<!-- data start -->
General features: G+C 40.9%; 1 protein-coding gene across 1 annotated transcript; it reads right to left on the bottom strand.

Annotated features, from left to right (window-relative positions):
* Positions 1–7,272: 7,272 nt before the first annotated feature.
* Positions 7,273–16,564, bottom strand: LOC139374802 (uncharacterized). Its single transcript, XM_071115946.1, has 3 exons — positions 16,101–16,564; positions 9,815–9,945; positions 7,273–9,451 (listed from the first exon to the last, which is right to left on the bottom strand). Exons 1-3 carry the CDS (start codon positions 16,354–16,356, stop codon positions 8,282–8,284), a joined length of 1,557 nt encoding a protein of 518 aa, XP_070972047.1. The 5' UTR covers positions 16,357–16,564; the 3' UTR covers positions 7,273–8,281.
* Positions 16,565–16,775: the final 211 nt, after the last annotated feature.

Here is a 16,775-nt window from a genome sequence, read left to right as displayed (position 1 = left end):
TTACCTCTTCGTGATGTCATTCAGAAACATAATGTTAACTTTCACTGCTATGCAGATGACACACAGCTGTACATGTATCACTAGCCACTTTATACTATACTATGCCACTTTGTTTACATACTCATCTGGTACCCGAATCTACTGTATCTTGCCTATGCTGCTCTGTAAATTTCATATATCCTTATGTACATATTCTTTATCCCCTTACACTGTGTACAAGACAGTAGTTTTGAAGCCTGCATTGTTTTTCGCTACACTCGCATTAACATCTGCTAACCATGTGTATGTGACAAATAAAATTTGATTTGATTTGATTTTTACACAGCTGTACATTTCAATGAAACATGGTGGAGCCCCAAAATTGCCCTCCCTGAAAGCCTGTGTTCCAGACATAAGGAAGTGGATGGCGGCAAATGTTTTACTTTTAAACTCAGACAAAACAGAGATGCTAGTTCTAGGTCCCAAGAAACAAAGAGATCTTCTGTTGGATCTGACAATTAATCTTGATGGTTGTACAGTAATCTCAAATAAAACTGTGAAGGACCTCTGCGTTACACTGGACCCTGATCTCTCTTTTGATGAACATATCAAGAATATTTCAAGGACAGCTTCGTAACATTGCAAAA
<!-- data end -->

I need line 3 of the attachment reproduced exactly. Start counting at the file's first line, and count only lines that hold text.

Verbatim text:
* Positions 1–7,272: 7,272 nt before the first annotated feature.